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Press Releases

>-- Courthouse Press Releases and Public Notices --
>**UPDATED ** Change in Courthouse and Clerks Office Hours
>History on Display at the Truckee Courthouse
>Surplus Computer Donations
>Judge Julie McManus Files for Retirement

-- Courthouse Press Releases and Public Notices --
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**UPDATED ** Change in Courthouse and Clerks Office Hours

History on Display at the Truckee Courthouse
Judges of Truckee
March 29, 2012. TRUCKEE, CA - The Truckee Branch Court announces its new historical display of “The Judges of Truckee.” Photographs of many of the judges, and Justices of the Peace who have served the citizens of Truckee now are displayed in Department A of the Truckee Branch Court. The photos date back to 1866, when the court was known as the Meadow Lake District Justice Court.

According to Truckee Court Operations Manager Helen Davis, “We are proud to celebrate Truckee’s proud history of providing justice for its citizens with this new display in our courtroom.” The photos were located and gathered by Chaun Gass of the Truckee Donner Historical Society.

The Truckee Branch Court is located in the Joseph Building at 10075 Levon Avenue in Truckee. The Truckee Branch Court provides full services to the citizens of Truckee and visitors to Eastern Nevada County, hearing Criminal cases, Traffic cases, Family and Juvenile cases and Civil cases.

Surplus Computer Donations
March 14, 2012 - The Court intends to make a charitable donations of 3 Dell XP computers to the City of Nevada City and 3 Dell XP computers to the Wintu Tribe.

For further information, you are welcome to contact Court Executive Officer Sean Metroka at 265-1313.

Judge Julie McManus Files for Retirement
Nevada City, CA-- Nevada County Superior Court Judge Julie McManus filed for disability retirement with the Commission on Judicial Performance on December 15, 2011.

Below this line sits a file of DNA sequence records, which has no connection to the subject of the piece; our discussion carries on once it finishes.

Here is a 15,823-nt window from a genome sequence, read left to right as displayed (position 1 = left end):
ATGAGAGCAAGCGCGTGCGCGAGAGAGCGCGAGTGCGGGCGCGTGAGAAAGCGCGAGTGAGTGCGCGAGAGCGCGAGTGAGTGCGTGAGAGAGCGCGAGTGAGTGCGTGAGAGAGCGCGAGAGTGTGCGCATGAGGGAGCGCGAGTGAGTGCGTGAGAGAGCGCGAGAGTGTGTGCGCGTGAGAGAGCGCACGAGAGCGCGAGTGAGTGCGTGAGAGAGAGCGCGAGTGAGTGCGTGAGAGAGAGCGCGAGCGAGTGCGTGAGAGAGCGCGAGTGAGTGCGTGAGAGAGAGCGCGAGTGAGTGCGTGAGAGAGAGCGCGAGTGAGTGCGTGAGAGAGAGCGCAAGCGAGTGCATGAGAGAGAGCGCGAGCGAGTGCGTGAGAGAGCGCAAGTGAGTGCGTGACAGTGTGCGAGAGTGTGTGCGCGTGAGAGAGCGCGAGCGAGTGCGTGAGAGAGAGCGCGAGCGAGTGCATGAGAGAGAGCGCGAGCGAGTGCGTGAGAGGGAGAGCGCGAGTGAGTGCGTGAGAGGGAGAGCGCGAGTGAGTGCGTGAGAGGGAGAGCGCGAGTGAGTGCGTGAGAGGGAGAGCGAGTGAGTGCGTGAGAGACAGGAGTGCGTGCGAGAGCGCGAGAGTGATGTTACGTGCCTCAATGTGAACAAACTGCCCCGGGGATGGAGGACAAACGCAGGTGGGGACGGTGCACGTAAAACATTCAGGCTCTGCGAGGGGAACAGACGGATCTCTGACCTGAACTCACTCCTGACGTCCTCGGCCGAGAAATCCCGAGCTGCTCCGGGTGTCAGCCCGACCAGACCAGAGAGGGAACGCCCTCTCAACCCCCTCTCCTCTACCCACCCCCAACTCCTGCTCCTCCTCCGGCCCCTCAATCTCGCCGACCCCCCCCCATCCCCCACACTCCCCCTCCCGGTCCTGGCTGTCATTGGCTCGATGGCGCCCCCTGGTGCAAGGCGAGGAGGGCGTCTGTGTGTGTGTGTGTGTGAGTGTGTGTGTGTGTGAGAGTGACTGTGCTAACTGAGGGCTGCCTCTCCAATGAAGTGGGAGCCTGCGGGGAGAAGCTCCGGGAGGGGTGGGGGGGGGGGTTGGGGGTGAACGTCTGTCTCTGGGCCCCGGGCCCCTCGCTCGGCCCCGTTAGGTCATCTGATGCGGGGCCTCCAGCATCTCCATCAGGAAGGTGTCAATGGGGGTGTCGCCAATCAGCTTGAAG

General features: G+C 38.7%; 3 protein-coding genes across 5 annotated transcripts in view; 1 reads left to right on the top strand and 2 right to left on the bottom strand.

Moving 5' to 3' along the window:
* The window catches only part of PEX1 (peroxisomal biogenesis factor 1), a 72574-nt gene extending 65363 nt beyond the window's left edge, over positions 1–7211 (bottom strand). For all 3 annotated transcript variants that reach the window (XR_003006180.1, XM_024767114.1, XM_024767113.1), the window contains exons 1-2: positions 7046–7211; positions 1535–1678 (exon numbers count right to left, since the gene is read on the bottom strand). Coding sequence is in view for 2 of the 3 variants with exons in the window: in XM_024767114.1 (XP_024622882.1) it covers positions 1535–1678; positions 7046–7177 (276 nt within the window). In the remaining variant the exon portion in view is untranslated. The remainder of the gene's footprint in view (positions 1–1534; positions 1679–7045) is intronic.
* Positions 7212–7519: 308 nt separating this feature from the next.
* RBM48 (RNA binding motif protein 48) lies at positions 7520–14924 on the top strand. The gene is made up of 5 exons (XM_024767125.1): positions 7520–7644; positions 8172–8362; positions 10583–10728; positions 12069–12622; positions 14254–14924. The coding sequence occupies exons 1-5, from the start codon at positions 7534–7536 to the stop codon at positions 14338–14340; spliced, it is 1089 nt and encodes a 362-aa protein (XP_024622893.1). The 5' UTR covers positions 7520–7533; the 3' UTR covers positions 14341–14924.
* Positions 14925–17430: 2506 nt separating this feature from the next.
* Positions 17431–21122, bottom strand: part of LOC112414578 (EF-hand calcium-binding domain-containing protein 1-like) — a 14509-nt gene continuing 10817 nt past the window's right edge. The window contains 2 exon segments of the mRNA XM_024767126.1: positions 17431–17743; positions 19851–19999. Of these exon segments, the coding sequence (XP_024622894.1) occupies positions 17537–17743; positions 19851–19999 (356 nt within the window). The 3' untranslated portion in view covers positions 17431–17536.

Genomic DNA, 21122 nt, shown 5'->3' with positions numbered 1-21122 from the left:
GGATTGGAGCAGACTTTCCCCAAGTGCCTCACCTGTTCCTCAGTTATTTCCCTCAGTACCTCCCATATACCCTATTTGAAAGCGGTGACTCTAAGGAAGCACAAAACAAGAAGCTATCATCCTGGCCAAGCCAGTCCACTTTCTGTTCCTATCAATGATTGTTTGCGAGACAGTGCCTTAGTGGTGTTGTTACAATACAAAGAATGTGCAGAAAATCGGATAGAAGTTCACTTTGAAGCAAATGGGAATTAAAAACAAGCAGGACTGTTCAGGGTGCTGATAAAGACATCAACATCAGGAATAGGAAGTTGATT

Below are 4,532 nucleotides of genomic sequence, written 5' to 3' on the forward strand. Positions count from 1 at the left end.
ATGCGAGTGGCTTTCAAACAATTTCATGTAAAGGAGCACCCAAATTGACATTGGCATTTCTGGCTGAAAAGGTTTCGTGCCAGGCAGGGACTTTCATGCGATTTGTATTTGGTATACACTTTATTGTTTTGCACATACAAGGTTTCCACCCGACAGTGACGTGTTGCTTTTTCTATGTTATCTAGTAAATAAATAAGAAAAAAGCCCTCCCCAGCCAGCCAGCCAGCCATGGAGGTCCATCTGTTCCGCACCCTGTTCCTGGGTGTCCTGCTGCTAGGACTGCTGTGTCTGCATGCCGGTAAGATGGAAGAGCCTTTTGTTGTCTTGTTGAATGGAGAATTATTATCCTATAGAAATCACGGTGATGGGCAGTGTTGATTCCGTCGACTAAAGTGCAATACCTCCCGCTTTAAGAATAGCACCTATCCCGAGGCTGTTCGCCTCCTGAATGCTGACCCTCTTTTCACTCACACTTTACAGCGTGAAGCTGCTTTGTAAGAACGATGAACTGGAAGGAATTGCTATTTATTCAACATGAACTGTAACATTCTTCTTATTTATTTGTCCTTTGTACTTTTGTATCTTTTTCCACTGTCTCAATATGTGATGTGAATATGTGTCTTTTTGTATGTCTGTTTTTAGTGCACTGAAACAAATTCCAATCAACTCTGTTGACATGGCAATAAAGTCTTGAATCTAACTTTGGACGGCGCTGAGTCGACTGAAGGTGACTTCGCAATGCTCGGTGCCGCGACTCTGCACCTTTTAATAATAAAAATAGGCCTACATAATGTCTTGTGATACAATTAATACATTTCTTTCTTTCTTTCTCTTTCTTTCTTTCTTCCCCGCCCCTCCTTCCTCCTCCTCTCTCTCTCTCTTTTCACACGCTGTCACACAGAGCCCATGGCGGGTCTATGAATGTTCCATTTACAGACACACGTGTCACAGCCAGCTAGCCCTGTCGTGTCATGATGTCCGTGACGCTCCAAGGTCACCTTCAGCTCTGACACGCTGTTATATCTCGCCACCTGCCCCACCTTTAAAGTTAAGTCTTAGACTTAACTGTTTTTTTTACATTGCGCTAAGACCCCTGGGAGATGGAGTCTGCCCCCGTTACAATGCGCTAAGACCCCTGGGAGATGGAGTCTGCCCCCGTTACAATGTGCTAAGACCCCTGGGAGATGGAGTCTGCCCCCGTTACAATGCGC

McManus was appointed to the Nevada County Superior Court in December 2005. She ran unopposed in June, 2008. Her term expires in 2014.

Judge McManus has been on medical leave since March, 2011, and was subsequently found to have sustained a traumatic brain injury in a fall. McManus will require further treatment, the duration of which is unknown at this time.

Although McManus hoped she would be able to return to work, she acknowledged her medical leave of absence has created difficulty for the Court. McManus felt it was in the best interest of the citizens and taxpayers of Nevada County to retire so the Court may proceed with the steps necessary to fill her position.

The Court acknowledges Judge McManus’ commitment to the children and families of Nevada County. Prior to appointment to the bench she was a Deputy District Attorney for 15 years, handling cases involving child sexual and physical abuse, and child homicide. Additionally, she was Deputy County Counsel for 5 years, representing Child Protective Services. Her dedication and exemplary work-ethic are a small part of her efforts to serve the citizens of Nevada County.

September 29, 2008. NEVADA CITY, CA - The Superior Court of Nevada County announced today that they have received the results from a survey to evaluate the Real DUI Court in the Schools program. The survey was conducted by conducted by Philliber Research Associates under a contract with the Administrative Office of the Courts Funded by a $10,000.00 grant from the California Office of Traffic Safety, the Nevada County Superior Court held two Real DUI Court Trials at Bear River and Nevada Union high schools in the spring. “It was a collaborative effort between the Nevada County District Attorneys Office, the Nevada County Public Defender’s Office, the Nevada County Sheriff’s Department, the Grass Valley Police Department, Community Recovery Resources, and our local high schools,” said Tonya Clark, Director of Alternative Court Programs. “The court appreciates the time and commitment from all of these agencies; without their help, we could not bring these valuable programs into our schools.” The survey was completed by students after attending the Real DUI Court Trial at their respective schools. A majority of the students (86%) agreed that drinking and drug use by teens is dangerous and disagreed that it is okay to ride with someone who is just a little drunk or high. Just over three quarters of the students (79 %) agreed that drinking and driving is a serious crime for teens. Nearly three quarters agreed that they had learned about the DUI laws and that the program helped convince them not to drive under the influence. Just over half were in agreement that the program helps teens appreciate the law and our justice system. “It’s challenging to find a balance between keeping the court trial real and keeping the students engaged because a real court trial is not as entertaining as the legal dramas they watch on television. Overall I’m pleased with the results of the survey. It’s a good tool to gauge what we’ve done well and where we can improve in the future,” stated Clark. The full survey can be viewed on the Nevada County Superior Court’s website at: